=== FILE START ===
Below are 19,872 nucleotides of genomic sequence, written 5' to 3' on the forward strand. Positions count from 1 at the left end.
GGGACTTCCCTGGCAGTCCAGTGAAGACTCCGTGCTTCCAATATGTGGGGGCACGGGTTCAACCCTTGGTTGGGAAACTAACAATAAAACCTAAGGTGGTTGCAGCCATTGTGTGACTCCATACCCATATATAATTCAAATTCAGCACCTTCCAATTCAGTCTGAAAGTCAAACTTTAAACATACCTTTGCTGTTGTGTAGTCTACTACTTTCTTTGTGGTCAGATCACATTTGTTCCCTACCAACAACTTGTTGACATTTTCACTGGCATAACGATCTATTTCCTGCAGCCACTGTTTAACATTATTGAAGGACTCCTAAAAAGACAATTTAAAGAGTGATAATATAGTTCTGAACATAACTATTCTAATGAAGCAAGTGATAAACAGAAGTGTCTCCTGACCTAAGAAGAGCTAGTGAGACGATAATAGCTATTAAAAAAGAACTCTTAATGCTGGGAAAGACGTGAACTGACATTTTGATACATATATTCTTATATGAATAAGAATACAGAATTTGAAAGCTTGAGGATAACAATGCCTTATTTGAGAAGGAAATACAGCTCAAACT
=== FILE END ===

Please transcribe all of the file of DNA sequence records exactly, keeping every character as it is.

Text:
Below are 19,872 nucleotides of genomic sequence, written 5' to 3' on the forward strand. Positions count from 1 at the left end.
GGGACTTCCCTGGCAGTCCAGTGAAGACTCCGTGCTTCCAATATGTGGGGGCACGGGTTCAACCCTTGGTTGGGAAACTAACAATAAAACCTAAGGTGGTTGCAGCCATTGTGTGACTCCATACCCATATATAATTCAAATTCAGCACCTTCCAATTCAGTCTGAAAGTCAAACTTTAAACATACCTTTGCTGTTGTGTAGTCTACTACTTTCTTTGTGGTCAGATCACATTTGTTCCCTACCAACAACTTGTTGACATTTTCACTGGCATAACGATCTATTTCCTGCAGCCACTGTTTAACATTATTGAAGGACTCCTAAAAAGACAATTTAAAGAGTGATAATATAGTTCTGAACATAACTATTCTAATGAAGCAAGTGATAAACAGAAGTGTCTCCTGACCTAAGAAGAGCTAGTGAGACGATAATAGCTATTAAAAAAGAACTCTTAATGCTGGGAAAGACGTGAACTGACATTTTGATACATATATTCTTATATGAATAAGAATACAGAATTTGAAAGCTTGAGGATAACAATGCCTTATTTGAGAAGGAAATACAGCTCAAACT